The difference in the microbiome between people with DD and those without are producing speculation on how this might produce symptoms (23). Reviews are linking changes in the microbiome with gut inflammation and the development of conditions such as acute and chronic diverticulitis (24). However, linking microbiome changes to pre 1970s low fibre diets is an outdated approach to the cause of symptoms with DD (25).Recent research compared faeces from patients with and without symptoms against healthy controls who did not have diverticula. The number of bacteria did not differ between the three groups nor did the presence of many species of bacteria. Amounts of Akkermansia muciniphila species did differ between the groups and were associated with different levels of metabolic compounds in faeces between the groups, distinguishing the presence of diverticula and the presence of symptoms (26). Clinical trials are planned to examine the microbiomes of people with no symptoms from their diverticulosis for comparison with diverticulitis patients. What changes diverticulosis into diverticulitis has been a mystery for decades. The first episode of diverticulitis may have a different cause and risk factors than recurrent episodes (27). Hopefully microbiome research will illuminate these problems.

DD and other diseases must wait for research results but this has not stopped commercial exploitation and ‘health’ books and articles about the microbiome. Often there is no differentiation between mice and man. We are urged to get a good, rich and optimum microbiota but does this mean variety, high numbers and/or specific species of bacteria? How do we know what we have inside us? One popular advice is to increase the variety of bacteria in the gut by eating fermented foods from East Asia countries such as Korea or Japan. The old adage reappears that ‘Western’ diseases (eg DD) are less prevalent in those countries. ‘Eastern’ diseases, such as the world’s highest levels of stomach cancer are not mentioned.

© Mary Griffiths 2016


1        Muegge BD et al. Diet drives convergence in gut microbiome functions across mammalian phylogeny and within humans. Science, 2011, 332, 970.

2        Griffiths M Pharmaceutical Journal letter 1999, and the article ‘The colons little helpers’on this website.

3        Bollinger RR et al. Biofilms in the large bowel suggest an apparent function of the human vermiform appendix. Journal of Theoretical Biology, 2007, 249, 826.

4        Guinane CM et al. Microbial composition of human appendices from patients following appendectomy. MBio, 2013, 4, pii: e00366-12 doi: 10.1128/mBio. 00366-12 (PubMed 23322636)

5        Sanders NL et al. Appendectomy and Clostridium difficile colitis: Relationships revealed by clinical observations and immunology. World J Gastroenterol. 2013, 19, 5607.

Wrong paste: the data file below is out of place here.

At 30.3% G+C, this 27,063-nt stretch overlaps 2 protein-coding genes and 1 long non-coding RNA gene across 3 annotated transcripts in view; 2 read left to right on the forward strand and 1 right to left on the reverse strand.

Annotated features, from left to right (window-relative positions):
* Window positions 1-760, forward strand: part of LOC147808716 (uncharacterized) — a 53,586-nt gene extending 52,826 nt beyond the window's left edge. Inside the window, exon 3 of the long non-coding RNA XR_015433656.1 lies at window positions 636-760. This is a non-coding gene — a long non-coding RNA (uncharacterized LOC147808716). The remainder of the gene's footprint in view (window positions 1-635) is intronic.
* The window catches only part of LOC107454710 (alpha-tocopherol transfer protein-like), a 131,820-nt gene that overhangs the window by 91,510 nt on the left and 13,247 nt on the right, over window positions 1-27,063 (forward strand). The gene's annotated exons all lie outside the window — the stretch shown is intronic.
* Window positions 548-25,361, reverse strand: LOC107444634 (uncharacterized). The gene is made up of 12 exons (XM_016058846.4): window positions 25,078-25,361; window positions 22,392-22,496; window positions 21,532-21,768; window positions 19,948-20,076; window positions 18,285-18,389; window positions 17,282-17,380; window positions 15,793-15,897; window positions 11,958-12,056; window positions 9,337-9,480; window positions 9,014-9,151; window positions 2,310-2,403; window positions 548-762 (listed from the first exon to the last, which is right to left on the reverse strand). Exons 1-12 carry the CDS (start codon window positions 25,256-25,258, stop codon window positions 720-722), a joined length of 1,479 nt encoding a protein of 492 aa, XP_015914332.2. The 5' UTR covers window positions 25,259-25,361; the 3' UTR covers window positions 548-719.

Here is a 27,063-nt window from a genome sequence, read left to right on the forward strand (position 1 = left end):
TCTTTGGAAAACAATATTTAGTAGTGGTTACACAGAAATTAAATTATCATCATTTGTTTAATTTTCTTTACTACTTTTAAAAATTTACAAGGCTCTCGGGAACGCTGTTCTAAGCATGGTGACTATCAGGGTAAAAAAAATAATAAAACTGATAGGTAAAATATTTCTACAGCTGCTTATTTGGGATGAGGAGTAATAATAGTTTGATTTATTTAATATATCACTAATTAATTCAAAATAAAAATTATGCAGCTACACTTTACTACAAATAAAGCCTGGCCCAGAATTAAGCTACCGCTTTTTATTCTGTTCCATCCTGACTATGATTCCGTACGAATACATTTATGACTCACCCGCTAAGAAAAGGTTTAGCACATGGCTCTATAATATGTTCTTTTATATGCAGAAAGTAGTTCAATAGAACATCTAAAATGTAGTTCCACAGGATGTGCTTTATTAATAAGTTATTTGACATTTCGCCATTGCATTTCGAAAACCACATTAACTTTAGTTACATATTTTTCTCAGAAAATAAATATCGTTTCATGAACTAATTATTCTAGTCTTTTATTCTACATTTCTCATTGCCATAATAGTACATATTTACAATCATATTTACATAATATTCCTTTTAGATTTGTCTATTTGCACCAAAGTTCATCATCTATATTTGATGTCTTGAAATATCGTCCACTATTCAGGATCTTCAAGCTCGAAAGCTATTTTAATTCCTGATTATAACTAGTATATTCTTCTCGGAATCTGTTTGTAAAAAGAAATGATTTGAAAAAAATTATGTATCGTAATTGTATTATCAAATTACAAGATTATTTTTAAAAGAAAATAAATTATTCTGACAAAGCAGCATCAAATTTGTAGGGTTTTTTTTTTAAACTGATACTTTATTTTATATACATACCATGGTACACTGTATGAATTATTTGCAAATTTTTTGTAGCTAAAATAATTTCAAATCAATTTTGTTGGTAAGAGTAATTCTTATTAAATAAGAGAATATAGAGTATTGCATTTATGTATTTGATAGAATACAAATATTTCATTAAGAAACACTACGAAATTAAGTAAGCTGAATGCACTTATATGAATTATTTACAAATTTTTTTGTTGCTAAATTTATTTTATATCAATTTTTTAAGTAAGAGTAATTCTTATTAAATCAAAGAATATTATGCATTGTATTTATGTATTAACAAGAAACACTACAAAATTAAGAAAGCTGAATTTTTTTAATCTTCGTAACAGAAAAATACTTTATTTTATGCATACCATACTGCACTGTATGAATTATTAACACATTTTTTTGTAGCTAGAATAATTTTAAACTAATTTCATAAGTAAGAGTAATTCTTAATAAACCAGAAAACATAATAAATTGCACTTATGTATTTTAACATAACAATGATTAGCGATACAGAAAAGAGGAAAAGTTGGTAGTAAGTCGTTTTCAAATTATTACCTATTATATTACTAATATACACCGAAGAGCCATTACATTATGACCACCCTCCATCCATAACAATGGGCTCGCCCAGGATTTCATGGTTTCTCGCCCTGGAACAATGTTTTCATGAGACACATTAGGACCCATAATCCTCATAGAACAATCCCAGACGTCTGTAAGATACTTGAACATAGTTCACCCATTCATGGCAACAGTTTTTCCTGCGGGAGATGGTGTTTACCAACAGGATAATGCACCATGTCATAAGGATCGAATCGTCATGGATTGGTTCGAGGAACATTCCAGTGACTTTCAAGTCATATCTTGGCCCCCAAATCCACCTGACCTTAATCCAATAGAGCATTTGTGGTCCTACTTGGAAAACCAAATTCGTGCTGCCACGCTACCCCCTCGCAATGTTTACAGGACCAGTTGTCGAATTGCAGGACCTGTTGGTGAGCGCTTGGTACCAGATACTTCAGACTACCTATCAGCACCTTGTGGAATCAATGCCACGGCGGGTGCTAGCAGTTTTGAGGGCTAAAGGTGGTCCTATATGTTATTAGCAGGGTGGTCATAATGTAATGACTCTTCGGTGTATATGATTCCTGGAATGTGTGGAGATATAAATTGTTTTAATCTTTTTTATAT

6        Wu HJ, Wu E. The role of gut microbiota in immune homeostasis and autoimmunity. Gut Microbes, 2012, 3, 4.

7        Wu GD et al. Linking long-term dietary patterns with gut microbial enterotypes. Science, 2011, 334, 105.

8        Marchesi JR et al. The gut microbiota and host health: a new clinical frontier. Gut, 2016, 65, 330.

9        Lahner E et al. Probiotics in the treatment of diverticular disease. A systematic review. J Gastrointestin Liver Dis, 2016, 25, 79.

10    Scarpignato C et al. Probiotics for the treatment of symptomatic uncomplicated diverticular disease: rationale and current evidence. J Clin Gastroenterol, 2016, 50 Suppl 1, S70.

11    Weaver GA et al. Incidence of methanogenic bacteria in a sigmoidoscopy population: an association of methanogenic bacteria and diverticulosis. Gut, 1986, 27, 698.

12    Gueimonde M et al. Qualitative and quantitative analysis of the bifidobacterial microbiota in the colonic mucosa of patients with colorectal cancer, diverticulitis and inflammatory bowel disease. World J Gastroenterol, 2007, 13, 3985.

13    Daniels L et al. Fecal microbiome analysis as a diagnostic test for diverticulitis. Eur J Clin Microbiol Infect Dis, 2014, 33, 1927.

14    Yazici C et al. Breath methane levels are increased among patients with diverticulosis. Dig Dis Sci, 2016, 61, 2648.

15    Deweerdt S. Drug metabolism: manipulating the microbiome. Pharm J, 2015, 294, 377.

16    Thi LAN et al. How informative is the mouse for human gut microbiota research. Dis Model Mech, 2015, 8, 1.

17    Ryan EM et al. Recent advances in bacteriophage therapy: how delivery routes, formulation, concentration and timing influence the success of phage therapy. J Pharm Pharmacol, 2011, 63, 1253.

18    Hargreaves KR, Clokie MRJ. Clostridium difficile phages: still difficult? Front Microbiol. 2014, 5, 184.

19    Yao J et al. A pathogen-selective antibiotic minimizes disturbance to the microbiome. Antimicrob Agents Chemother. 2016, 60, 4264.

20    Bianchi M et al. Meta-analysis: long-term therapy with rifaximin in the management of uncomplicated diverticular disease. Aliment Pharmacol Ther. 2011, 33, 902.

21    Moretti A et al. Role of rifaximin in the treatment of colonic diverticular disease. Clin Ter. 2012, 163, 33.

22    Koch M et al. Diverticular disease: towards 2020. An evidence-based approach. Recenti Prog Med. 2016, 107, 309.

23    Scaioli E et al. Pathophysiology and therapeutic strategies for symptomatic uncomplicated diverticular disease of the colon. Dig Dis Sci. 2016, 61, 673.